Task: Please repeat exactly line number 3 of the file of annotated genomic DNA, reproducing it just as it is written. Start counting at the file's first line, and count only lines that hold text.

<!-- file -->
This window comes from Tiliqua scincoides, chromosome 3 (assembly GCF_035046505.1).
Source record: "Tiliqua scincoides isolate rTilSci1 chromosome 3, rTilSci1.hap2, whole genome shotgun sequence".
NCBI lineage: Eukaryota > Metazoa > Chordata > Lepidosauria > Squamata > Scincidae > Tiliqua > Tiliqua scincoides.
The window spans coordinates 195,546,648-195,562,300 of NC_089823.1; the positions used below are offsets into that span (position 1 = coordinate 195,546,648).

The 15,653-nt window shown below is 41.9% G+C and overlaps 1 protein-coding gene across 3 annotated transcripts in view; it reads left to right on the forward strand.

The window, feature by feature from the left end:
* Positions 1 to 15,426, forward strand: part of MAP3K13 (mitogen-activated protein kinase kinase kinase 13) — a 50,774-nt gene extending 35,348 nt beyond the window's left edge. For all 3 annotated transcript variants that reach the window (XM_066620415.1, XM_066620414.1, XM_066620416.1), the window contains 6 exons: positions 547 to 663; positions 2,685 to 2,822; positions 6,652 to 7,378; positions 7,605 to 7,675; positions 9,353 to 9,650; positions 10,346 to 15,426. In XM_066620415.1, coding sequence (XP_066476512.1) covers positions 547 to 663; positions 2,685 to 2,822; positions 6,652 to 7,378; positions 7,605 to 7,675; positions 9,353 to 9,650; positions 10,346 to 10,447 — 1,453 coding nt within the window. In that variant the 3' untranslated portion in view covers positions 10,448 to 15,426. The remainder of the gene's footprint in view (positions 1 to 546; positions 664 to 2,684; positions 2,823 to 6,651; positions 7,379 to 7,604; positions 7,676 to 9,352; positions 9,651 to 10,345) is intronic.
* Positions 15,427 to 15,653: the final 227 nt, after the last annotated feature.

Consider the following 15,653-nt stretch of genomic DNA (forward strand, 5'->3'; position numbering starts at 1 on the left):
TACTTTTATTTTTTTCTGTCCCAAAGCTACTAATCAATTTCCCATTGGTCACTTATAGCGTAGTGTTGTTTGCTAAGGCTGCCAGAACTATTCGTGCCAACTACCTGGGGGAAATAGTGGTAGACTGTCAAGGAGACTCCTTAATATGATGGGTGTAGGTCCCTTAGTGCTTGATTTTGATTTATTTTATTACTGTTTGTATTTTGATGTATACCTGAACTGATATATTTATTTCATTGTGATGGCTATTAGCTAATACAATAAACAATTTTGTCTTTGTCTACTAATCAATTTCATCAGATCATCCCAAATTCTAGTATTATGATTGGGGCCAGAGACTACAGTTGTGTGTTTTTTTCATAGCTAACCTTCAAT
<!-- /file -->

NCBI lineage: Eukaryota > Metazoa > Chordata > Lepidosauria > Squamata > Scincidae > Tiliqua > Tiliqua scincoides.